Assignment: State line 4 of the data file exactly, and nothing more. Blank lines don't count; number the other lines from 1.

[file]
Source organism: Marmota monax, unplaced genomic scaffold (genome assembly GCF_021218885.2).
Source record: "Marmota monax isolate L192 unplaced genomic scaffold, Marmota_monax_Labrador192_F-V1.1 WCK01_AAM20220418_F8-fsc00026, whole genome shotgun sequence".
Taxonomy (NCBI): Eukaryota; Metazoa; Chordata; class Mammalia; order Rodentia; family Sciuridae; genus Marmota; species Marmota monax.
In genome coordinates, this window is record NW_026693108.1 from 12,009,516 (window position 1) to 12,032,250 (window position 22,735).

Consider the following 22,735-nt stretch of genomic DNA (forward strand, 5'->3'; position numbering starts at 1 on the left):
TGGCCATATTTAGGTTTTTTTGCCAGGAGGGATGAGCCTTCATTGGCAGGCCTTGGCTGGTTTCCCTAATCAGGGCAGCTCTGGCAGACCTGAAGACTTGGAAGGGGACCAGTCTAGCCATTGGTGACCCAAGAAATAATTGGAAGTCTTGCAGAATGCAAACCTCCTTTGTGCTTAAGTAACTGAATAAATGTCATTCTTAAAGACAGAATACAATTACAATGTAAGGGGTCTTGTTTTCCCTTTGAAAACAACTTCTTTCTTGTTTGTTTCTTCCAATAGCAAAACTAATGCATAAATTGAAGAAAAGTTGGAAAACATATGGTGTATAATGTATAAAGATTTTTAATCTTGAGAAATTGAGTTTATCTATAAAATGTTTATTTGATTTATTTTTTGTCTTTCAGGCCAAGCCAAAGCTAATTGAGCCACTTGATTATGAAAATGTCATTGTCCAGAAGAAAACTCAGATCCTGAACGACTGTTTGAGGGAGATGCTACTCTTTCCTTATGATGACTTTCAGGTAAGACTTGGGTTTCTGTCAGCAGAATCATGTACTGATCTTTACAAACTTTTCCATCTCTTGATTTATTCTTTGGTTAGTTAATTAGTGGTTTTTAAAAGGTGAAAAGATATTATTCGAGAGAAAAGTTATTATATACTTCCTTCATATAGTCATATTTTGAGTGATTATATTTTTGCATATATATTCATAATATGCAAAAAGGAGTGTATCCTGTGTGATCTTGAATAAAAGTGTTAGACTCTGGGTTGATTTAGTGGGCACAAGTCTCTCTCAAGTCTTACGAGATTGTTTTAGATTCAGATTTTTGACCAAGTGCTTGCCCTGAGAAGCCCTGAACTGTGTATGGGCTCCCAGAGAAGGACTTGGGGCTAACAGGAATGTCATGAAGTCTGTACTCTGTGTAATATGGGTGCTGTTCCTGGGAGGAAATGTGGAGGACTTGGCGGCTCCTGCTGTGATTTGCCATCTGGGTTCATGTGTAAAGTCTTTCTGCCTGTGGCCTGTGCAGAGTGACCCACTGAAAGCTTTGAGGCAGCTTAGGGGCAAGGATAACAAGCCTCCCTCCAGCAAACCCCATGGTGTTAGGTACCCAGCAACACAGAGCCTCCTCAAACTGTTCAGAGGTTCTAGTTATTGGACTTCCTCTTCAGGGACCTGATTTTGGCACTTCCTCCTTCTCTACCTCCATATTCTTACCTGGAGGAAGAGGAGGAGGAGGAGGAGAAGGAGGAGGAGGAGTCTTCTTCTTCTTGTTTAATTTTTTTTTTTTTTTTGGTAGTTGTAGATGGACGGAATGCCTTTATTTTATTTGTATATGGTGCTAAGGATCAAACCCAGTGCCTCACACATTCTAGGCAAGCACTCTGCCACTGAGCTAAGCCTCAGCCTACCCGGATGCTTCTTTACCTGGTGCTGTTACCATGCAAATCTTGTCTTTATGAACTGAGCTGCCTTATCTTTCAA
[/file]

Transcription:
In genome coordinates, this window is record NW_026693108.1 from 12,009,516 (window position 1) to 12,032,250 (window position 22,735).